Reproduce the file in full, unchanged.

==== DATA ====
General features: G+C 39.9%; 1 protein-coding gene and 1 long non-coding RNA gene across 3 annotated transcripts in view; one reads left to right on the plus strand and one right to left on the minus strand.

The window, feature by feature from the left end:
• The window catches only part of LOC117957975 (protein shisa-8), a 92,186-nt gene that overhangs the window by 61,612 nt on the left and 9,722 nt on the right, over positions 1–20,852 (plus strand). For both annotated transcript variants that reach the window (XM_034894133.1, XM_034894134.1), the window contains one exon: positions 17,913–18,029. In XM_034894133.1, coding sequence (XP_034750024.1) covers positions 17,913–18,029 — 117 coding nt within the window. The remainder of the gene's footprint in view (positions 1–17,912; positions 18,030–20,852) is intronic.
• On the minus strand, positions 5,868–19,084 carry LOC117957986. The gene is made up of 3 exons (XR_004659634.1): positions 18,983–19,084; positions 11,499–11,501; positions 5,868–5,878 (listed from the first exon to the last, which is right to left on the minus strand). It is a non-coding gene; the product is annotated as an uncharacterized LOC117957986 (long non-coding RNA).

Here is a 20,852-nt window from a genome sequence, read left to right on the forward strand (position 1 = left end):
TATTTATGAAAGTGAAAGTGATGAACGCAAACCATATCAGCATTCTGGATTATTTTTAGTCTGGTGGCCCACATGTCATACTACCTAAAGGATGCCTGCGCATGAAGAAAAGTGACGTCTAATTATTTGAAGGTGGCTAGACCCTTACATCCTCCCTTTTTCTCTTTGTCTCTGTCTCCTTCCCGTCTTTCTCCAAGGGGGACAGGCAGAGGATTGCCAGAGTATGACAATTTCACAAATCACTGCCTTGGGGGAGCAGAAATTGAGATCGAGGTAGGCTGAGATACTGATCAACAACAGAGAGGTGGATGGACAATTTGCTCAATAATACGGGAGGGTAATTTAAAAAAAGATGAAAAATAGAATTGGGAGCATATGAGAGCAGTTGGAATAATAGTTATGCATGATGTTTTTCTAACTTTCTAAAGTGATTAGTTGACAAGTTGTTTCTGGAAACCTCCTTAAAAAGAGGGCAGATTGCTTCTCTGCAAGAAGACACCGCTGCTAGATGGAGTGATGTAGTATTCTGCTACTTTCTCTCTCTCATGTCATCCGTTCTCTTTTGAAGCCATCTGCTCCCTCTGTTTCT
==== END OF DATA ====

General features: G+C 39.9%; 1 protein-coding gene and 1 long non-coding RNA gene across 3 annotated transcripts in view; one reads left to right on the plus strand and one right to left on the minus strand.

The window, feature by feature from the left end:
• The window catches only part of LOC117957975 (protein shisa-8), a 92,186-nt gene that overhangs the window by 61,612 nt on the left and 9,722 nt on the right, over positions 1–20,852 (plus strand). For both annotated transcript variants that reach the window (XM_034894133.1, XM_034894134.1), the window contains one exon: positions 17,913–18,029. In XM_034894133.1, coding sequence (XP_034750024.1) covers positions 17,913–18,029 — 117 coding nt within the window. The remainder of the gene's footprint in view (positions 1–17,912; positions 18,030–20,852) is intronic.
• On the minus strand, positions 5,868–19,084 carry LOC117957986. The gene is made up of 3 exons (XR_004659634.1): positions 18,983–19,084; positions 11,499–11,501; positions 5,868–5,878 (listed from the first exon to the last, which is right to left on the minus strand). It is a non-coding gene; the product is annotated as an uncharacterized LOC117957986 (long non-coding RNA).

Here is a 20,852-nt window from a genome sequence, read left to right on the forward strand (position 1 = left end):
TATTTATGAAAGTGAAAGTGATGAACGCAAACCATATCAGCATTCTGGATTATTTTTAGTCTGGTGGCCCACATGTCATACTACCTAAAGGATGCCTGCGCATGAAGAAAAGTGACGTCTAATTATTTGAAGGTGGCTAGACCCTTACATCCTCCCTTTTTCTCTTTGTCTCTGTCTCCTTCCCGTCTTTCTCCAAGGGGGACAGGCAGAGGATTGCCAGAGTATGACAATTTCACAAATCACTGCCTTGGGGGAGCAGAAATTGAGATCGAGGTAGGCTGAGATACTGATCAACAACAGAGAGGTGGATGGACAATTTGCTCAATAATACGGGAGGGTAATTTAAAAAAAGATGAAAAATAGAATTGGGAGCATATGAGAGCAGTTGGAATAATAGTTATGCATGATGTTTTTCTAACTTTCTAAAGTGATTAGTTGACAAGTTGTTTCTGGAAACCTCCTTAAAAAGAGGGCAGATTGCTTCTCTGCAAGAAGACACCGCTGCTAGATGGAGTGATGTAGTATTCTGCTACTTTCTCTCTCTCATGTCATCCGTTCTCTTTTGAAGCCATCTGCTCCCTCTGTTTCT